Stocks commonly flounder within a few years after the founder leaves. Wal-Mart is the textbook example, says Men's Wearhouse mw CEO George Zimmer, who in 1973 co-founded a retailer that has grown to 636 stores with annual revenue of $2 billion, and where the stock price has risen 1,396% since 1993.

Zimmer says Wal-Mart wmt retained the culture established by pickup-driving founder Sam Walton and could do no wrong for a time after he stepped down. It had an authenticity with consumers, employees and stockholders. Today, Wal-Mart is the corporate "whipping boy," blamed for the world's evils, Zimmer says.

Walton died in 1992, but other companies have brought back founders in an attempt to mimic what Jobs has done during his iPod/iPhone curtain call. Schwab came out of retirement three years ago when David Pottruck, a 20-year company veteran and Schwab's handpicked successor, led the company away from its roots of discounted commissions. The stock was $9.22 a share when Schwab stepped down. It was $8.30 when he returned and has recovered to $19.26. Michael Dell left his handpicked successor Kevin Rollins in charge in 2004 with the company stock at $35.22. It was $24.22 when Dell returned in January, and has recovered slightly to $26.17.

Jerry Yang, co-founder of Yahoo yhoo in 1994, had never been CEO until June, when he replaced Terry Semel, who had been wooed to Yahoo after 24 years at Warner Bros. Yahoo has yet to mount a recovery.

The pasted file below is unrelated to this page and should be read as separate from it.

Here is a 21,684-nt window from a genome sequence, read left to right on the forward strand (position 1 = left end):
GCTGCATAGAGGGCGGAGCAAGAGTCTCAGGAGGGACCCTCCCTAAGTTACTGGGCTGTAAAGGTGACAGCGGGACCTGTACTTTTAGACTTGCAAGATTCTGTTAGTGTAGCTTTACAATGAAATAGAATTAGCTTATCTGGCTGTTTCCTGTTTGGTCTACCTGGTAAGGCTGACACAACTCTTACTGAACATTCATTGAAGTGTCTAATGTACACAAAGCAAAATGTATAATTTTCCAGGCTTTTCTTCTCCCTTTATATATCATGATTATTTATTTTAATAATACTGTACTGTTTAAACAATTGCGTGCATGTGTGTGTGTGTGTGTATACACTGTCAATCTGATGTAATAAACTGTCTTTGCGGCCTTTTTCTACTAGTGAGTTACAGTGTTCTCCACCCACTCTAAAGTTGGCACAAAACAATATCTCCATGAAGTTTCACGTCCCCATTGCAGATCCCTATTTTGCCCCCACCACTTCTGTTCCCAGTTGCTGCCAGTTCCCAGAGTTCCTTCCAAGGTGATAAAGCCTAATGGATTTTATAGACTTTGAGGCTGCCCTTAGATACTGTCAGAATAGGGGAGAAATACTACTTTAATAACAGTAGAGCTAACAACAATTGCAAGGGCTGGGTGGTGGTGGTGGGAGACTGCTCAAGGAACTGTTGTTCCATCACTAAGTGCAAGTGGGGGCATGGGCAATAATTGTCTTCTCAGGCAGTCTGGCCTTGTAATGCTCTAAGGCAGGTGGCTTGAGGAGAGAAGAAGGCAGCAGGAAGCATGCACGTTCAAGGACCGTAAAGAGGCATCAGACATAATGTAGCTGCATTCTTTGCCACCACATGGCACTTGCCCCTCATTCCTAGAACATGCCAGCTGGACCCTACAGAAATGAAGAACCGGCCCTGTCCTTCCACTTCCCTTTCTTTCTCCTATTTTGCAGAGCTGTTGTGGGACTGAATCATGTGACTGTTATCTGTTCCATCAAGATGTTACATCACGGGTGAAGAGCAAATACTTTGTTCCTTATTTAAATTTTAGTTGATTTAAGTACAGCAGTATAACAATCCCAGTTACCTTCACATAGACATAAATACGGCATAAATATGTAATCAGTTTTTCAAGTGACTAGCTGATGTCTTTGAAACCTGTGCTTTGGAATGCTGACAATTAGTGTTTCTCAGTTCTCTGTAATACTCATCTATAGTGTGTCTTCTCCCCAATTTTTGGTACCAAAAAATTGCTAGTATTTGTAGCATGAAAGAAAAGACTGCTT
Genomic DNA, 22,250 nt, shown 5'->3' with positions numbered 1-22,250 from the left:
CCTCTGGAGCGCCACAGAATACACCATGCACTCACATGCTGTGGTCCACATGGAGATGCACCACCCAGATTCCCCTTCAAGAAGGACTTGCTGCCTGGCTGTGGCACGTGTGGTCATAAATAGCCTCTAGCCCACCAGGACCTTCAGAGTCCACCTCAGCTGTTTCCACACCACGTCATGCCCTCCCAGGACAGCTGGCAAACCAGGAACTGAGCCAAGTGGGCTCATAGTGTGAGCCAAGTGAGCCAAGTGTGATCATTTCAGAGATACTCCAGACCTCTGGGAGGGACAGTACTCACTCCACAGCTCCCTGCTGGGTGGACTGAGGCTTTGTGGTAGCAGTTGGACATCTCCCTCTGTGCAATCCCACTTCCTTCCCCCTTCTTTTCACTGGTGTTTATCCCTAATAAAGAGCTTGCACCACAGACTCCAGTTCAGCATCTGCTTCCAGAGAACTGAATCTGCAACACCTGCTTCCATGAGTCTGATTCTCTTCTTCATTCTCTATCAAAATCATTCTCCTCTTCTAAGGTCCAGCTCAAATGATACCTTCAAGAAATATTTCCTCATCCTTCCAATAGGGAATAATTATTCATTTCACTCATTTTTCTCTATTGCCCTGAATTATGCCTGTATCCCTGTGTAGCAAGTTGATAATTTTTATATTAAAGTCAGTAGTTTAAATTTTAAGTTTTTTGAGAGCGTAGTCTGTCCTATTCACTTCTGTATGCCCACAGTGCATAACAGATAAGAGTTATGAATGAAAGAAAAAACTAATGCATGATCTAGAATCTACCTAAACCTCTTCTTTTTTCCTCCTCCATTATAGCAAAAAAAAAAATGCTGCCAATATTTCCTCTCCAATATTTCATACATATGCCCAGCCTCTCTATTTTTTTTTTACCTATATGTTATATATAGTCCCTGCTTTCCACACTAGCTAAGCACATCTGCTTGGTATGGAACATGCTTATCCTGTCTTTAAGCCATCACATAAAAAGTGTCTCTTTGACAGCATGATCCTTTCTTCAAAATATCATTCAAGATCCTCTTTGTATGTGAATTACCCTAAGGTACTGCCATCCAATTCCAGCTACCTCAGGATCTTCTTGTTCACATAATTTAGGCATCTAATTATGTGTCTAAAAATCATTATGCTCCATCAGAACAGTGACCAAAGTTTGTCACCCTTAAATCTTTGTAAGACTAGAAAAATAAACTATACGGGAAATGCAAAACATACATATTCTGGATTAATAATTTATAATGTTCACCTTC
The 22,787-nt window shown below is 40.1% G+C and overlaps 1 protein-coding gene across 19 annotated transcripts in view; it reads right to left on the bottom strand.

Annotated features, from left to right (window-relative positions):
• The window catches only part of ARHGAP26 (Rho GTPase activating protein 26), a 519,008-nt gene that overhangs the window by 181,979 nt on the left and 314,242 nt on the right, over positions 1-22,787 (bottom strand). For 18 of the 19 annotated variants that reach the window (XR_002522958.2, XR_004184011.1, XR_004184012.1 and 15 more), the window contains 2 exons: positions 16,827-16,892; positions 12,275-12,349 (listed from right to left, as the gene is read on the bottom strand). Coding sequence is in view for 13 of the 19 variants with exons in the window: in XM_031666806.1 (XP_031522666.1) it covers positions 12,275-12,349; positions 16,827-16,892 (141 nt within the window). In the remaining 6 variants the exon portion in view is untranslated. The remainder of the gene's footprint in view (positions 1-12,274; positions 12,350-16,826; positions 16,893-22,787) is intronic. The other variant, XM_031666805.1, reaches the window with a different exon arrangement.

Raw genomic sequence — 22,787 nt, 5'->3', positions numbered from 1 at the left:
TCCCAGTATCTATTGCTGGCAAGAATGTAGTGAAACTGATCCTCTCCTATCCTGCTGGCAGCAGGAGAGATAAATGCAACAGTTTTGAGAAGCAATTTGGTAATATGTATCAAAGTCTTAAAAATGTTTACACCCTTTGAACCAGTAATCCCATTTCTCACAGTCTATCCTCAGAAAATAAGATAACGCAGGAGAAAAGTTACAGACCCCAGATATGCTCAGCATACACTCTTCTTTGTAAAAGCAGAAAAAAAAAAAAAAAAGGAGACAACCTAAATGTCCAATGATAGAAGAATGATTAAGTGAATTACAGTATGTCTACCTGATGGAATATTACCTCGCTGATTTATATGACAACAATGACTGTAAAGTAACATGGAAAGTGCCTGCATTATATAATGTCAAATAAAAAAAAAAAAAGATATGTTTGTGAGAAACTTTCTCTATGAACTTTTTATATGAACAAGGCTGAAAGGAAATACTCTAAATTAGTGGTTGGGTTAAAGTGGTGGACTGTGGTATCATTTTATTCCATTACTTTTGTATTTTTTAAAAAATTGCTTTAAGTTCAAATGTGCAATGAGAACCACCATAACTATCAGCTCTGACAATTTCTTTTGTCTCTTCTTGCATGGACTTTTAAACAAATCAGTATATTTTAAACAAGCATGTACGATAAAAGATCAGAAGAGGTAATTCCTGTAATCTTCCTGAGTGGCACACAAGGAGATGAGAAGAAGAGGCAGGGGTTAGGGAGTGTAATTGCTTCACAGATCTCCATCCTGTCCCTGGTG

No founder lasts forever. While Dell is 42 and Jobs, 52, West is 60, Smith, 63, Stonecipher, 69, Schwab and Mason are both 70, and Sperling is 86.

"It would really bother me to think that in a few years, my successor could weaken something I've spent 35 years building, my entire adult life," says Zimmer, 58. "That would be disturbing."

When pressed, Mason says it's unlikely that his successor will be as successful. On the other hand, the company has become international, and it will take someone younger to visit Sydney or São Paulo.

Smith, who does not face mandatory retirement at FedEx until he's 72, says he has been making a study of companies as they face the transition. He's not worried. The key, he says, is home-grown talent.

Zimmer also plans to promote his successor from the inside. That will avoid, he says, the troubles of Home Depot hd, which landed the highly credentialed Bob Nardelli out of the General Electric farm system. Nardelli was ousted from Home Depot in January and hired as CEO of Chrysler this month.

"I like to fish," Stonecipher says. But he likes running his company more and predicts the next two or three years, as he moves into his 70s, will be his best.

Schwab has no immediate plans to step down. Sperling is eager to get back to his books. But not until he has faith that his legacy will survive.